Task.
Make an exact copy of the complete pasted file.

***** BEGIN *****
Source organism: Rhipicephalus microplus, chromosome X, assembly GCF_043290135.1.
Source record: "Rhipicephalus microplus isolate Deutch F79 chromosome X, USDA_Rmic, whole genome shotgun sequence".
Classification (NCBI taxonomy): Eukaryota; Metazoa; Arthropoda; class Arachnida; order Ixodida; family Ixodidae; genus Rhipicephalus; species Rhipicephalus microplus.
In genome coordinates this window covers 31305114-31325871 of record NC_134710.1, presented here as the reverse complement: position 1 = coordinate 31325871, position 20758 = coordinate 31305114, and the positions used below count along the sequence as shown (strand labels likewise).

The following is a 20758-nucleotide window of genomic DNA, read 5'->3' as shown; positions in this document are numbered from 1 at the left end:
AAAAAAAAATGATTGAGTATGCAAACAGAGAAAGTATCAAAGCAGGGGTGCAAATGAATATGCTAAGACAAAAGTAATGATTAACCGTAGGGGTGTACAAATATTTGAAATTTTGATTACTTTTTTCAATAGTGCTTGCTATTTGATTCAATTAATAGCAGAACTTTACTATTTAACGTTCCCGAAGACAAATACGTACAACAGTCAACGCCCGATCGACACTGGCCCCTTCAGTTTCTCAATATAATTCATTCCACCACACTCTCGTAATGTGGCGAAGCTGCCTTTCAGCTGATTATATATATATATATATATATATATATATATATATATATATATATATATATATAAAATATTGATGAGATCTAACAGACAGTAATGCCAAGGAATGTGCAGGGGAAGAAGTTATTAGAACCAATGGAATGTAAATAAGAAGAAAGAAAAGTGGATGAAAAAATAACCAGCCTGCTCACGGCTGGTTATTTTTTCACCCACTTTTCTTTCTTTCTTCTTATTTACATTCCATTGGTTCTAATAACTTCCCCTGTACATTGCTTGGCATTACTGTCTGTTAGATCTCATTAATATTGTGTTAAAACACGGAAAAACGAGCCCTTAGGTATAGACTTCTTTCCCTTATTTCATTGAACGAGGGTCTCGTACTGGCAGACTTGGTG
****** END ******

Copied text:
Source organism: Rhipicephalus microplus, chromosome X, assembly GCF_043290135.1.
Source record: "Rhipicephalus microplus isolate Deutch F79 chromosome X, USDA_Rmic, whole genome shotgun sequence".
Classification (NCBI taxonomy): Eukaryota; Metazoa; Arthropoda; class Arachnida; order Ixodida; family Ixodidae; genus Rhipicephalus; species Rhipicephalus microplus.
In genome coordinates this window covers 31305114-31325871 of record NC_134710.1, presented here as the reverse complement: position 1 = coordinate 31325871, position 20758 = coordinate 31305114, and the positions used below count along the sequence as shown (strand labels likewise).

The following is a 20758-nucleotide window of genomic DNA, read 5'->3' as shown; positions in this document are numbered from 1 at the left end:
AAAAAAAAATGATTGAGTATGCAAACAGAGAAAGTATCAAAGCAGGGGTGCAAATGAATATGCTAAGACAAAAGTAATGATTAACCGTAGGGGTGTACAAATATTTGAAATTTTGATTACTTTTTTCAATAGTGCTTGCTATTTGATTCAATTAATAGCAGAACTTTACTATTTAACGTTCCCGAAGACAAATACGTACAACAGTCAACGCCCGATCGACACTGGCCCCTTCAGTTTCTCAATATAATTCATTCCACCACACTCTCGTAATGTGGCGAAGCTGCCTTTCAGCTGATTATATATATATATATATATATATATATATATATATATATATATATATATATATAAAATATTGATGAGATCTAACAGACAGTAATGCCAAGGAATGTGCAGGGGAAGAAGTTATTAGAACCAATGGAATGTAAATAAGAAGAAAGAAAAGTGGATGAAAAAATAACCAGCCTGCTCACGGCTGGTTATTTTTTCACCCACTTTTCTTTCTTTCTTCTTATTTACATTCCATTGGTTCTAATAACTTCCCCTGTACATTGCTTGGCATTACTGTCTGTTAGATCTCATTAATATTGTGTTAAAACACGGAAAAACGAGCCCTTAGGTATAGACTTCTTTCCCTTATTTCATTGAACGAGGGTCTCGTACTGGCAGACTTGGTG